“Mr. Barbara Kingsolver” finds local food is a tough sell in rural Virginia

From Jane Black in the New York Times:

Steven Hopp began a small farm to help supply his restaurant, the Harvest Table, in Meadowview, Virginia Photo: Shawn Poynter for The New York Times. Click image to go to the NY Times story.

“WHEN Steven Hopp envisioned his restaurant, the Harvest Table, he drew up a list of strict rules. Local farmers would provide the produce, meats and cheeses. Lemons would be banned: after all, why ship something that is mostly water when homegrown lemon thyme might suffice? Coffee and tea would be allowed because they are dried, but they should be organic, fair trade or both.

That philosophy grew out of his own experience. From 2005 to 2006, Mr. Hopp and his wife, the author Barbara Kingsolver, decided to see if their family could rely on the food they grew here in the hills of southwest Virginia. Their 2007 best seller, “Animal, Vegetable, Miracle: A Year of Food Life,” a memoir about their experiment, helped introduce Americans to the locavore creed.

With the Harvest Table, Mr. Hopp is trying to determine whether those same principles can sustain a business beyond the big city.

“My motive is not that I love the restaurant business or that I want to create a fine-dining restaurant with local ingredients,” he said. “We want to design a business that maximizes the benefit to the most local people that it possibly can.”

Mr. Hopp’s goal was to create an egalitarian restaurant, one that is built by and caters to the community. Four years later, his dream is still a work in progress. The restaurant has breathed some life into the central square of this deflated old railroad town in dire need of economic development. It employs 18 people, significant in a community with a population of about 2,200. Its chefs buy from dozens of local farms, pay foragers for ramps and morels that proliferate in the Appalachian woods, and get all the wine from Virginia.

But in the heart of Appalachia, where there isn’t a critical mass of suppliers or customers for whom the term “locavore” rolls naturally off the tongue, the restaurant remains something of a curiosity. Mr. Hopp is, once again, a pioneer. The 50-seat Harvest Table has not yet turned a profit. Over the past several years, it has struggled to build a fan base among the area’s predominantly blue-collar residents for whom the average annual income is $15,750, and many of whom view local and organic food as out of reach.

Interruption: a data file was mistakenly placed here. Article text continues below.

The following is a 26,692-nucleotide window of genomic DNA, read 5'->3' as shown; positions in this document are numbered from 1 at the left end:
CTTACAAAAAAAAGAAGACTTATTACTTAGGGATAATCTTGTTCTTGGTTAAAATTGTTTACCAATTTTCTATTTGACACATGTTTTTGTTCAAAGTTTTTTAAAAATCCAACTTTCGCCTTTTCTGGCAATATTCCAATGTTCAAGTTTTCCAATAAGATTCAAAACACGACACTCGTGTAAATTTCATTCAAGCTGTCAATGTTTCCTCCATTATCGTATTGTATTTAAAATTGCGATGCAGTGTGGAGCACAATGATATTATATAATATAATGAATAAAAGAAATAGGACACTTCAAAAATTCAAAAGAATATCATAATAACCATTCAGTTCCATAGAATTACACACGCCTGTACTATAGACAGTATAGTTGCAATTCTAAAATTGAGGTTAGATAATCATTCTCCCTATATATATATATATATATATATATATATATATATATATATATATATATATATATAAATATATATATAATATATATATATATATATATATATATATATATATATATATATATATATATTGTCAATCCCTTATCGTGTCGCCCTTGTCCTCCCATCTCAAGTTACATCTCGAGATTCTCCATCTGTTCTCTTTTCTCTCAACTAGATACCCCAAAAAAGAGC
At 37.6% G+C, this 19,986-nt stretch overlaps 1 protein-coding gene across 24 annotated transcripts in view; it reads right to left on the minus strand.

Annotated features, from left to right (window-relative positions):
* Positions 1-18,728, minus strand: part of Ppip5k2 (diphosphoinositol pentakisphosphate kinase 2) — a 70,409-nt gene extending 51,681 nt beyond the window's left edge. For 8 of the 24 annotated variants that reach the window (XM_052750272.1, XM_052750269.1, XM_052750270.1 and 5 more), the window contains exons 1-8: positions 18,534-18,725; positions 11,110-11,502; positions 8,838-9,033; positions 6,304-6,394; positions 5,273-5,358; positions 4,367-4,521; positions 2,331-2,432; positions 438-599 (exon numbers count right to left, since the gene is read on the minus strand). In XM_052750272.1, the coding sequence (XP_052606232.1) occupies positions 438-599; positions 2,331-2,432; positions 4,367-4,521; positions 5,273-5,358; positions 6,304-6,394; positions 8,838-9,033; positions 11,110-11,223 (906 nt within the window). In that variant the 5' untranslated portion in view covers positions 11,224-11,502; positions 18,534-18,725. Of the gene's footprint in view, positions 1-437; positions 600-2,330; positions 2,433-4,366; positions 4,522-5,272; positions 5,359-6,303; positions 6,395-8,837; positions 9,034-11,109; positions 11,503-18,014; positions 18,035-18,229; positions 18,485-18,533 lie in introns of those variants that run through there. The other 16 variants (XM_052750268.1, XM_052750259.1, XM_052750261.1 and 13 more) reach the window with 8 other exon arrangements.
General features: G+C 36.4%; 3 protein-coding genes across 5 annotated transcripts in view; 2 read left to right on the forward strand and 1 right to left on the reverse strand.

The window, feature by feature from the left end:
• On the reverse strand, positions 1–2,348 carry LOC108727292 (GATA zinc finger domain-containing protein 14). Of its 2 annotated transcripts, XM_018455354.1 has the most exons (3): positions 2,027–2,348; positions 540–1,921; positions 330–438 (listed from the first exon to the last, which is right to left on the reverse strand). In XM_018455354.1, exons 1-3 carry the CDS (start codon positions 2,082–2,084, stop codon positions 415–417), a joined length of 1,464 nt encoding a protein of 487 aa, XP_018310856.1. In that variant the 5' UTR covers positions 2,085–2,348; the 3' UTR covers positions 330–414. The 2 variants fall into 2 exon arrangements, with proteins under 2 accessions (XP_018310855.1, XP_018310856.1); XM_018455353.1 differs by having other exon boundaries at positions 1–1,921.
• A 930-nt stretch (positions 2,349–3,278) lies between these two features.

“I’ve heard it’s expensive, so I’ve never been in,” said Bobbie Cornett, the site manager at the town medical clinic next door. “Well, that’s not true, I got a can of pop there once.”

Initially, Mr. Hopp, who teaches environmental studies at the nearby Emory & Henry College, wanted to build a year-round farmers’ market. But he soon decided that a restaurant was more viable.

He renovated two century-old buildings, using salvaged wood and old bricks, then painted them pastel blue and rose with neat, white trim. The Harvest Table and the Meadowview Farmers’ Guild, the general store next door that sells local grits, microbrews and a collection of Ms. Kingsolver’s books, opened in October 2007.

The warm, friendly restaurant has a low-key vibe that would help make it an instant hit in a progressive, urban enclave like Brooklyn or Berkeley, Calif. There is an open kitchen, and colorful paintings of barns adorn the walls….”

Read it all in the New York Times.


Filed under News

2 responses to ““Mr. Barbara Kingsolver” finds local food is a tough sell in rural Virginia

  1. The model is a good one. The demographics is not strong enough to support. Most small towns today boast a population on Coca-Cola. So, what do you expect?

    The majority of the American public is just not sophisticated enough to appreciate fine foods, class, or healthy options and real food. They do not even know what a GMO is. But they will go to see the latest film, “Rise of The Planet of The Apes.” The point of this film is that humans have abused the animal kingdom and it can and will backfire as is the case in this film. They go to see the film because it touches their sense of adventure and excitement but most will miss the point being made. Why? Because they will not do anything in their lives to advance improvements. Only follow the crowds. And then vote in the politicians who are deceiving everyone.

    Take a model like this. Go to Middle America in an educated and affluent area and people will come. Once Organics is supported by a significant amount of the population, then the masses can be fed with sustainable agriculture too. The Globalists want mass production and row crops. They also want Monsanto and GMO’s.

    Milkmen USA is now delivering to consumers in areas throughout the country. They deliver farm fresh foods, healthy milk and dairy, and mostly organics direct to the consumer’s door in areas of Boston, Manhattan, Fairfield County – Connecticut, Westchester County – New York, and North New Jersey areas. Direct to the consumer works and it works with the farmers and not with bad politicians or corrupt businesses.

    Don’t drink milk unless it is low-temperature pasteurized Organic or raw milk from a reputable farm.

    Imagine killing a shark just for the fin to be in your soup..
    It is no wonder, The Planet of The Apes is here now.

    Ovaltine chocolate milk drink has changed to all natural.

    Drink Spring water too and forget the plastic bottled water from Poland Springs, Desani, etc.. They have all been tested and their Ph is acidic.

    Milkmen USA

  2. nedlud

    Against the military-industrial riptide~

    Just imagine how the locavores, in places like Afghanistan or Iraq or Pakistan are making out.

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